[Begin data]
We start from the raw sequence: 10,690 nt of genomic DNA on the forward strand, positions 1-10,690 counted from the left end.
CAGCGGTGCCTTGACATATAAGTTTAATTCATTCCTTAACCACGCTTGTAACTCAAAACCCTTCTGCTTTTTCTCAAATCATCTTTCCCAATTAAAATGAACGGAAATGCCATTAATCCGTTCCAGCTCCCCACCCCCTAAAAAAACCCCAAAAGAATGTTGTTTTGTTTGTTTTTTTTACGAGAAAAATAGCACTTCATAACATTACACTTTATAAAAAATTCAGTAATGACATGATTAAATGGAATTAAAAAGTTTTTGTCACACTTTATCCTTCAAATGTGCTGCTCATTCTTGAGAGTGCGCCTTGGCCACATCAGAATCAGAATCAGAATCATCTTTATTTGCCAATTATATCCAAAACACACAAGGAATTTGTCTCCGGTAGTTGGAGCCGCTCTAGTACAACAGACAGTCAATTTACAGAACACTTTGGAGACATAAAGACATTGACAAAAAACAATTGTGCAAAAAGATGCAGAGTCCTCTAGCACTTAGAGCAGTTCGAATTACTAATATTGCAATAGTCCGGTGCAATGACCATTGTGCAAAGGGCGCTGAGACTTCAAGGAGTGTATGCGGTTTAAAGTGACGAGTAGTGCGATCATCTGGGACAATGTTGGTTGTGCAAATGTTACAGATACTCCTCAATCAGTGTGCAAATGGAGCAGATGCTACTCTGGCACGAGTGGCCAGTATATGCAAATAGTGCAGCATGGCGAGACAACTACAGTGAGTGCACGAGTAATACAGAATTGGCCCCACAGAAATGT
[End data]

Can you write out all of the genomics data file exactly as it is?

We start from the raw sequence: 10,690 nt of genomic DNA on the forward strand, positions 1-10,690 counted from the left end.
CAGCGGTGCCTTGACATATAAGTTTAATTCATTCCTTAACCACGCTTGTAACTCAAAACCCTTCTGCTTTTTCTCAAATCATCTTTCCCAATTAAAATGAACGGAAATGCCATTAATCCGTTCCAGCTCCCCACCCCCTAAAAAAACCCCAAAAGAATGTTGTTTTGTTTGTTTTTTTTACGAGAAAAATAGCACTTCATAACATTACACTTTATAAAAAATTCAGTAATGACATGATTAAATGGAATTAAAAAGTTTTTGTCACACTTTATCCTTCAAATGTGCTGCTCATTCTTGAGAGTGCGCCTTGGCCACATCAGAATCAGAATCAGAATCATCTTTATTTGCCAATTATATCCAAAACACACAAGGAATTTGTCTCCGGTAGTTGGAGCCGCTCTAGTACAACAGACAGTCAATTTACAGAACACTTTGGAGACATAAAGACATTGACAAAAAACAATTGTGCAAAAAGATGCAGAGTCCTCTAGCACTTAGAGCAGTTCGAATTACTAATATTGCAATAGTCCGGTGCAATGACCATTGTGCAAAGGGCGCTGAGACTTCAAGGAGTGTATGCGGTTTAAAGTGACGAGTAGTGCGATCATCTGGGACAATGTTGGTTGTGCAAATGTTACAGATACTCCTCAATCAGTGTGCAAATGGAGCAGATGCTACTCTGGCACGAGTGGCCAGTATATGCAAATAGTGCAGCATGGCGAGACAACTACAGTGAGTGCACGAGTAATACAGAATTGGCCCCACAGAAATGT